Silja Fischer joined the General Secretariat of the International Music Council in 1993. She was appointed Secretary General of the IMC in April 2009. In this capacity, she is in charge of the day-to-day business, official representation as well as programme implementation. She also serves as Secretary to the International Rostrum of Composers.
Prior to graduating from the University of Glasgow in 2010, Christopher began working for the Scottish Music Centre where he currently resides as Communications Officer. Over the past four years he has been responsible for developing and administering their key online services and social media platforms, generating increased publicity for artists and organisations working across all musical genres. More specifically, he has also introduced several new projects and initiatives for the direct benefit of contemporary classical composers. This has led to multiple commissioning opportunities and established valuable new supporting partnerships for all involved.
Claire studied European Languages and Cultures in Manchester and gained a Masters degree in Cultural Policy in 20th Century Germany. In 2008 she joined the committee of the EMC´s Working Group Youth (WGY), becoming its chairperson in 2010 and for the duration of the highly successful Access! project. Claire was elected to the EMC Board in 2012. Currently, she is Secretary General of the European Union of Music Competitions for Youth.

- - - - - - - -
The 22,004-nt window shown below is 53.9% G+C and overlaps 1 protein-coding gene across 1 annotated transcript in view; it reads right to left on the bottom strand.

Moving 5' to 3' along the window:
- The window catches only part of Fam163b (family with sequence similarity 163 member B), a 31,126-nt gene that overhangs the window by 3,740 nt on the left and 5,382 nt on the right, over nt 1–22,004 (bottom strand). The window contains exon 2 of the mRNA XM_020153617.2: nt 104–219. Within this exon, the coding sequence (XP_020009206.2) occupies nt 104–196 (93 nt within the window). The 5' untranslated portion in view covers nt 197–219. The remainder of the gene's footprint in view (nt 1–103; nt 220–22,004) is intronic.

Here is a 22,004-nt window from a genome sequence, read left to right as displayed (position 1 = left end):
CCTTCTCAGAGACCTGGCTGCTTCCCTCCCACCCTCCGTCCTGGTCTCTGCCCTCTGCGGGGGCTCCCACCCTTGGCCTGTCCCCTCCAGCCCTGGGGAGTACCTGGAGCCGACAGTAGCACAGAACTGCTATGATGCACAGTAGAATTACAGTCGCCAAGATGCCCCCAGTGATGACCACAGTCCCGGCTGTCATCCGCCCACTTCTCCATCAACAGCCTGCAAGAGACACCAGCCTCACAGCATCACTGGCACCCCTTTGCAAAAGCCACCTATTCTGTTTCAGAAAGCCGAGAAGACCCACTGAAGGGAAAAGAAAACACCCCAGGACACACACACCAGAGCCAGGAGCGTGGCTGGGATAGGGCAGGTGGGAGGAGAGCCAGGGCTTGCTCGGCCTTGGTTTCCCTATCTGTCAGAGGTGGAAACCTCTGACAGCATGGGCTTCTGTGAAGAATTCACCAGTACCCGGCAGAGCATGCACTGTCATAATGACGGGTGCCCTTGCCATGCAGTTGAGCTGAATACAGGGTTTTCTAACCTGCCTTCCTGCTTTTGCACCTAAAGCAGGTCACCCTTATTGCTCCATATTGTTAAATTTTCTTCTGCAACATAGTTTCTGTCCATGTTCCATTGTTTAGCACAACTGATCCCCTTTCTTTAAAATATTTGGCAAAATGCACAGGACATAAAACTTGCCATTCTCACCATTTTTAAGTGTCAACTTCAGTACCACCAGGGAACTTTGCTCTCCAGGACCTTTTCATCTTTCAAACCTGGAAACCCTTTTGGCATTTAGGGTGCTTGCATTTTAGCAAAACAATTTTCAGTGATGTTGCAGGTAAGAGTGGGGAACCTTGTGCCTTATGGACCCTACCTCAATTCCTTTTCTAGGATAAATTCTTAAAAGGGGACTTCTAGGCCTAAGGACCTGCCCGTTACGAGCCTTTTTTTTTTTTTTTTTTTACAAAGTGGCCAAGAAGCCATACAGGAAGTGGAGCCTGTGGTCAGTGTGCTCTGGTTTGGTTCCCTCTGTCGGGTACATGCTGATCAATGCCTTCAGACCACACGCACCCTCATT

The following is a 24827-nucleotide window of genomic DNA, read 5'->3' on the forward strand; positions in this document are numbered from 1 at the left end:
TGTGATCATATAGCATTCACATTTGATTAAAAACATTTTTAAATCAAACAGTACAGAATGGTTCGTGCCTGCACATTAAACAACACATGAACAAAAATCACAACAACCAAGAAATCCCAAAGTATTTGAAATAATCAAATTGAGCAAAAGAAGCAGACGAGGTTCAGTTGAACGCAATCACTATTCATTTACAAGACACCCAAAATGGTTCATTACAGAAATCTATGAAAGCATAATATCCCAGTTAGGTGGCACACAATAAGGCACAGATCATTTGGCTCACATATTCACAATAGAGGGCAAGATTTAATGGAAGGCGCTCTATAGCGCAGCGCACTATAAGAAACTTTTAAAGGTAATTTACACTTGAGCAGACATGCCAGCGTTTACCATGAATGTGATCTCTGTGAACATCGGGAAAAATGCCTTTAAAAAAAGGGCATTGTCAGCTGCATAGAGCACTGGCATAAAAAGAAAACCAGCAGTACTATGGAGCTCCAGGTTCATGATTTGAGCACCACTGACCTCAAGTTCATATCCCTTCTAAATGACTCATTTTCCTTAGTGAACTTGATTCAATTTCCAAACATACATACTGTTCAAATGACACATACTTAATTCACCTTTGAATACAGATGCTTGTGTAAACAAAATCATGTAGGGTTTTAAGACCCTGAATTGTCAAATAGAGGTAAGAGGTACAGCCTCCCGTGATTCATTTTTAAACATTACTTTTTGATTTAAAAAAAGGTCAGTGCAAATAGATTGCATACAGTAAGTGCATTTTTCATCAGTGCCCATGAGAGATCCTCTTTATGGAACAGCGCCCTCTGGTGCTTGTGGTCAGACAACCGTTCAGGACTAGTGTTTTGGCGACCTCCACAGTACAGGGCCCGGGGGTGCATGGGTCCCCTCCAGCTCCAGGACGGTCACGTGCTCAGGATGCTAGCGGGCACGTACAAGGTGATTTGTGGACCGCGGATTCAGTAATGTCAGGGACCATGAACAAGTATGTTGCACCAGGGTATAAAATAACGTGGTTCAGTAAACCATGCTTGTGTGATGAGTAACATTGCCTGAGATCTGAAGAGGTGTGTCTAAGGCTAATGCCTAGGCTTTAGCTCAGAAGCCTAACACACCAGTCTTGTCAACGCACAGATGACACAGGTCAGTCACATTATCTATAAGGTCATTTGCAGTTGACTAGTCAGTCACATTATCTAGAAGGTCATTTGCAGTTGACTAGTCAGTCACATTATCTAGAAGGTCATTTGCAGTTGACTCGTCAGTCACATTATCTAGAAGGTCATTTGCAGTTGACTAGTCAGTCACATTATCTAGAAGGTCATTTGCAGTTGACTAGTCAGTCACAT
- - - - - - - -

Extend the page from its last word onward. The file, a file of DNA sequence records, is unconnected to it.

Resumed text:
Ruth Jakobi studied Music, French and Education in Hamburg (DE) and Lyon(FR), and has performed across Europe as a flutist. In 2003, she was employed as secretary general of the EMC. Since the birth of her first daughter in 2008, Ruth has continued working for the EMC on a part-time basis; as well as a freelance consultant for international music projects. She is often invited to lecture at international conferences or cultural management study courses and serves as jury member in (youth) music competitions.